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What are you reading?

Black-Fly,

A couple of months ago I tried reading Finnegans Wake, the classic work by James Joyce. But I wasn’t up to it. The book is unique, I think, in the literal sense of the word. I once heard it said that it’s the most famous book never read completely by anyone. Have you considered or encountered this book, that took Joyce 19 years to write? It’s not new, but maybe new to you. It could be fiction, I think. Or perhaps just an intellectual challenge.
 
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Black-Fly,

A couple of months ago I tried reading Finnegans Wake, the classic work by James Joyce. But I wasn’t up to it. The book is unique, I think, in the literal sense of the word. I once heard it said that it’s the most famous book never read completely by anyone. Have you considered or encountered this book, that took Joyce 19 years to write? It’s not new, but maybe new to you. It could be fiction, I think. Or perhaps just an intellectual challenge.
I fall asleep too easily for Joyce. I’ve got several books on my reader that I can’t get through a page. Some great stuff too. My brain is just not up to it anymore.
 
A decent fictional book I enjoyed was "The Corps" by W.E.B. Griffin. It's a 10 book series about the Untied States Marine Corps before and during the years of world war 2 and the Korean War.
 
I just finished “The Boys in the Boat” on Audible. While not about canoeing, per se, it was a gripping true story. It may very well be on one of the other reading lists. First published in 2013 and a long time best seller. Entertaining and inspirational. Highly recommended. (It is about sculling- pretty close to canoeing!)
 
I'm going to merge the 12 posts in this thread into the long-running What are you reading? thread because it's duplicative.
 
I broke a self-imposed exile from the used book stores. After all, the gentleman who runs my favourite small town book store is retiring this year. It took no effort to convince my wife to stop in to this gem in "the prettiest small town in Ontario". So says the tourist brochures. They do have a point, but gems can be lost more easily than found. I will support most any mom & pop small business. It's unfortunate none in his family are willing to take on the monumental task of keeping this store going. But he's earned his days in the sun. I was hoping to catch him behind the till to offer my thanks and best wishes, but that will have to wait till another visit.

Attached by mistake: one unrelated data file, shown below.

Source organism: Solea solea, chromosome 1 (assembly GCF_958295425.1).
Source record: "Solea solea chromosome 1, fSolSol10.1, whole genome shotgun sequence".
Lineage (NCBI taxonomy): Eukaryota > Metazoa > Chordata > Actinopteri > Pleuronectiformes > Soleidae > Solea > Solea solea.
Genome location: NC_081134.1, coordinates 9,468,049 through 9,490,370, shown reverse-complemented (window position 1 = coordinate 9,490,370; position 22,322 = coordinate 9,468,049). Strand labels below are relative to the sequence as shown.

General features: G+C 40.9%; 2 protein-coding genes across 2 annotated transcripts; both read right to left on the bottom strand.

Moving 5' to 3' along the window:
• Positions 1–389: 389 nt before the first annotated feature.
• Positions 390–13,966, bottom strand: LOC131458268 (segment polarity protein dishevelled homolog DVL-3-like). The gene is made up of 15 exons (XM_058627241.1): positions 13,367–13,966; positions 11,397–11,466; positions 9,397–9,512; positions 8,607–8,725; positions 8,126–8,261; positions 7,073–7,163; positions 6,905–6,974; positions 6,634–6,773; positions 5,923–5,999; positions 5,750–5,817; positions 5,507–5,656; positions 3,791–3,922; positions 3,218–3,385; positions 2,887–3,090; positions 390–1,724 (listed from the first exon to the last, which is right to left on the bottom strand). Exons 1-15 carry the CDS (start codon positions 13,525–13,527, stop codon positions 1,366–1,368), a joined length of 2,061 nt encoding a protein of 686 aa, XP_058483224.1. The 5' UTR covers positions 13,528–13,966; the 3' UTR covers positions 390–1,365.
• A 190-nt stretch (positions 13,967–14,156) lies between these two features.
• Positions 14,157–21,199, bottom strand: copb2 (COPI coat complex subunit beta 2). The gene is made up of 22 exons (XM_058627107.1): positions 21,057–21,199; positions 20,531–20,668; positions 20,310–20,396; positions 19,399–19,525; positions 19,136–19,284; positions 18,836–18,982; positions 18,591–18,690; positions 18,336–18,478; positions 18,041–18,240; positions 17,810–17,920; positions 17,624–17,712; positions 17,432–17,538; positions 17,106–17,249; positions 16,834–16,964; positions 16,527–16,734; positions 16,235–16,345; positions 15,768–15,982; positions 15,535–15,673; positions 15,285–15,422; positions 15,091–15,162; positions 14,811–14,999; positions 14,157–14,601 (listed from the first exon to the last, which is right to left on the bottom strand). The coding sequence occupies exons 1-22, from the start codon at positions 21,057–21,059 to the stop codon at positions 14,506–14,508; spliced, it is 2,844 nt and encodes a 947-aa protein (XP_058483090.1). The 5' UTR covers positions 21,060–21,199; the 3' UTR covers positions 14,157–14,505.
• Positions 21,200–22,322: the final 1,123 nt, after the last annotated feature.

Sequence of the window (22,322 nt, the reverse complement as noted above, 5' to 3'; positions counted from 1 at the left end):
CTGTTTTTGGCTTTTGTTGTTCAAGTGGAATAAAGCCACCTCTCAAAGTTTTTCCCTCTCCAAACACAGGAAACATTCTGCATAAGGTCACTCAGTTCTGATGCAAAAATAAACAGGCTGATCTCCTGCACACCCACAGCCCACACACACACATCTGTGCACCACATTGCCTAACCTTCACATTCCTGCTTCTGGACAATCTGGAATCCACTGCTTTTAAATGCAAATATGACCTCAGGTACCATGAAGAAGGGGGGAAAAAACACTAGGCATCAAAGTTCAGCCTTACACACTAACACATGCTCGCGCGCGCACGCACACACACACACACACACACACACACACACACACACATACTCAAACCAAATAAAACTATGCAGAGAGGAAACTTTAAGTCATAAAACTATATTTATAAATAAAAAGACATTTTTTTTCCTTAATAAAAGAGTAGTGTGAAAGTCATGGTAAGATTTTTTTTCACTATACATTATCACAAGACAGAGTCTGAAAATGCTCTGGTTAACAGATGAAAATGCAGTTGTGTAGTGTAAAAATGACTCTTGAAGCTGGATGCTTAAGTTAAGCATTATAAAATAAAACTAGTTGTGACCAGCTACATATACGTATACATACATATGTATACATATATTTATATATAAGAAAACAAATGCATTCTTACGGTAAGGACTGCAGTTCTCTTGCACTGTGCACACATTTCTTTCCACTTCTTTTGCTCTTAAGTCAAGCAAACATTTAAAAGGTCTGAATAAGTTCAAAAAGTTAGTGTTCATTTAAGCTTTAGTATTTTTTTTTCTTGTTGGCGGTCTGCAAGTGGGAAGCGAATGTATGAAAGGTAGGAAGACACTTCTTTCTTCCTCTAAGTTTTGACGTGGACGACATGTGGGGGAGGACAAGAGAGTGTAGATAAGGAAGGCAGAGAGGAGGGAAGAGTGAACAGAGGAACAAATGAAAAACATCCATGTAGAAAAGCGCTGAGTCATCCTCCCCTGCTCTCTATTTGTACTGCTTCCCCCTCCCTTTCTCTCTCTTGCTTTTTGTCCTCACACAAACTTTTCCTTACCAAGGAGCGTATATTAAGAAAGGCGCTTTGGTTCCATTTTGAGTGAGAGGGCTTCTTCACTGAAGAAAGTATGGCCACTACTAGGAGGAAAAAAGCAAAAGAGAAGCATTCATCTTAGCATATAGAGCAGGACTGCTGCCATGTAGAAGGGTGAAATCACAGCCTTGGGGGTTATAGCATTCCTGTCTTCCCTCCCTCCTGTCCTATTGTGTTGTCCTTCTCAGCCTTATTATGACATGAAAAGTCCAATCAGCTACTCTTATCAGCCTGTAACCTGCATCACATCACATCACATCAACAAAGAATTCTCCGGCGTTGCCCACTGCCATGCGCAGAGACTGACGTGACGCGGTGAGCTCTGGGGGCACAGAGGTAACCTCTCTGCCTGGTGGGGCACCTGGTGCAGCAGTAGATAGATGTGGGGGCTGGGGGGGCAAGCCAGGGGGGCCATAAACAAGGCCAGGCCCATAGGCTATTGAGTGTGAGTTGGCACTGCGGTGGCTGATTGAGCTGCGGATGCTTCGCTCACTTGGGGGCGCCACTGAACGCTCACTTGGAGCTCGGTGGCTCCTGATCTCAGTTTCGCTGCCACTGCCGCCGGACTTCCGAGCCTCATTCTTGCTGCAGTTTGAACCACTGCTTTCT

My wife and I both came away clutching bundles of books. She is well away into her reading, as am I. I'm escaping nightly to County Down Northern Ireland following An Irish Country Doctor by Patrick Taylor. Although set in the 60's just outside Belfast during the Troubles the story sees the broad strokes of life amidst the changes sweeping society in that part of the world.
I've also developed an appreciation for my own GP. lol
 
Thanks to those who responded. Finding old posts can be difficult, but I did find some gems and downloaded them. Reading isn’t as easy as it once was, and a good story helps me stay in the game. I used to read non-fiction, but it’s difficult now. I have several good books started which likely will never be finished.
 
Thanks to those who responded. Finding old posts can be difficult, but I did find some gems and downloaded them. Reading isn’t as easy as it once was, and a good story helps me stay in the game. I used to read non-fiction, but it’s difficult now. I have several good books started which likely will never be finished.
Have you tried audio books available at many libraries. They are great on road trips.
 
I'm about a quarter of the way through Don Quixote, and about ready to give up. Yes, it's funny that he's so delusional, but it just keep going and going... and going...
 
Have you tried audio books available at many libraries. They are great on road trips.

I do audio books almost exclusively now. A couple years ago I fell out of the habit of reading in the morning and at bed time and couldn't get back into it. I bristled at the thought of an Audible account but I finally bit the bullet and it's been great. I have a 20 minute commute to work so I usually listen then. I'll often listen during lunch breaks and on of course on road trips as well.

I've been disappointed in some of the narrators but for the most part they've been very good. Some have done a much better job than I could have done reading it myself and made the book that much better.

Alan
 
I'm about a quarter of the way through Don Quixote, and about ready to give up. Yes, it's funny that he's so delusional, but it just keep going and going... and going...

I can't argue. I listened to the audio book about a year ago. I kept waiting for the book to turn a corner and give me something interesting rather than entertaining but it seemed like a pretty similar routine throughout.

Viewed in an historical light I'm sure it's a very important and revolutionary book and you could even draw corollaries between Don Quixote being drawn in and taken by reading those heroic and gallant knight tales and how people today view, believe, and try to emulate their favorite social media influencers.

But even with that said I did not find it very interesting.

Alan
 
I got about 20% through “Killers of the Flower Moon.” I find Huck Finn to be boring nowadays, but it was great 50 years ago. I may get back to these, but no hurry. Next up: Anna Karenina.
 
Gullies of My People by John Lane, author of Chattooga: Descending into the Myth of Deliverance River. I'll encourage everyone to read him as not only is he a very good writer but also a good fella.
 
Frank Richards guidebook " The Upper West Branch of the Penobscot River"
Very nice details on a very approachable multi dsy to a week canoe trip
 
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